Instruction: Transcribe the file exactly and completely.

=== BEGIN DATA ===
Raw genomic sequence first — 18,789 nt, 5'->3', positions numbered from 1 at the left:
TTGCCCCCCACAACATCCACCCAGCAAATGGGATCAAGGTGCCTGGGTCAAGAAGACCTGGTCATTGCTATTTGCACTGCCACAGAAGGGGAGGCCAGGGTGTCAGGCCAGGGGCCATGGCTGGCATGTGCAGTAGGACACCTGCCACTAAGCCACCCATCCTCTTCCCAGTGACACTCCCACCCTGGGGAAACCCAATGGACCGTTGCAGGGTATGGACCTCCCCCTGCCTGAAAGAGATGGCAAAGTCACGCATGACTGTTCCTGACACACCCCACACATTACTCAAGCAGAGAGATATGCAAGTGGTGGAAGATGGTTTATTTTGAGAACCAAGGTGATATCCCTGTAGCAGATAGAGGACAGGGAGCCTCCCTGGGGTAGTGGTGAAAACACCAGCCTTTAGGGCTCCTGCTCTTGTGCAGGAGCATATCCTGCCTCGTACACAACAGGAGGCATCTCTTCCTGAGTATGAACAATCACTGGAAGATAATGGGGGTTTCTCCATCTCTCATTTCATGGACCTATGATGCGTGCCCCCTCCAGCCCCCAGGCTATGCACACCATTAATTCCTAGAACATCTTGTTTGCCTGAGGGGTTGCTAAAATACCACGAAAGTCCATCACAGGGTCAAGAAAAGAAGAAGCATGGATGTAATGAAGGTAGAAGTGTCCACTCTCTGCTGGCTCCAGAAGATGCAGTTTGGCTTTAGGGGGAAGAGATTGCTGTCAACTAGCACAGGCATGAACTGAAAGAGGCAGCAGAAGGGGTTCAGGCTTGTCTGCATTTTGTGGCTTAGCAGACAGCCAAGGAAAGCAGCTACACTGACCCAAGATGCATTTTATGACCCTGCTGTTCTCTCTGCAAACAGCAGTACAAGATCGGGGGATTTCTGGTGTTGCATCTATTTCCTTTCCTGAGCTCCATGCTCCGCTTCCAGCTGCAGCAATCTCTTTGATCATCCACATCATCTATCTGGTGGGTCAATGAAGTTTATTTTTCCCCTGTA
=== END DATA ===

Raw genomic sequence first — 18,789 nt, 5'->3', positions numbered from 1 at the left:
TTGCCCCCCACAACATCCACCCAGCAAATGGGATCAAGGTGCCTGGGTCAAGAAGACCTGGTCATTGCTATTTGCACTGCCACAGAAGGGGAGGCCAGGGTGTCAGGCCAGGGGCCATGGCTGGCATGTGCAGTAGGACACCTGCCACTAAGCCACCCATCCTCTTCCCAGTGACACTCCCACCCTGGGGAAACCCAATGGACCGTTGCAGGGTATGGACCTCCCCCTGCCTGAAAGAGATGGCAAAGTCACGCATGACTGTTCCTGACACACCCCACACATTACTCAAGCAGAGAGATATGCAAGTGGTGGAAGATGGTTTATTTTGAGAACCAAGGTGATATCCCTGTAGCAGATAGAGGACAGGGAGCCTCCCTGGGGTAGTGGTGAAAACACCAGCCTTTAGGGCTCCTGCTCTTGTGCAGGAGCATATCCTGCCTCGTACACAACAGGAGGCATCTCTTCCTGAGTATGAACAATCACTGGAAGATAATGGGGGTTTCTCCATCTCTCATTTCATGGACCTATGATGCGTGCCCCCTCCAGCCCCCAGGCTATGCACACCATTAATTCCTAGAACATCTTGTTTGCCTGAGGGGTTGCTAAAATACCACGAAAGTCCATCACAGGGTCAAGAAAAGAAGAAGCATGGATGTAATGAAGGTAGAAGTGTCCACTCTCTGCTGGCTCCAGAAGATGCAGTTTGGCTTTAGGGGGAAGAGATTGCTGTCAACTAGCACAGGCATGAACTGAAAGAGGCAGCAGAAGGGGTTCAGGCTTGTCTGCATTTTGTGGCTTAGCAGACAGCCAAGGAAAGCAGCTACACTGACCCAAGATGCATTTTATGACCCTGCTGTTCTCTCTGCAAACAGCAGTACAAGATCGGGGGATTTCTGGTGTTGCATCTATTTCCTTTCCTGAGCTCCATGCTCCGCTTCCAGCTGCAGCAATCTCTTTGATCATCCACATCATCTATCTGGTGGGTCAATGAAGTTTATTTTTCCCCTGTA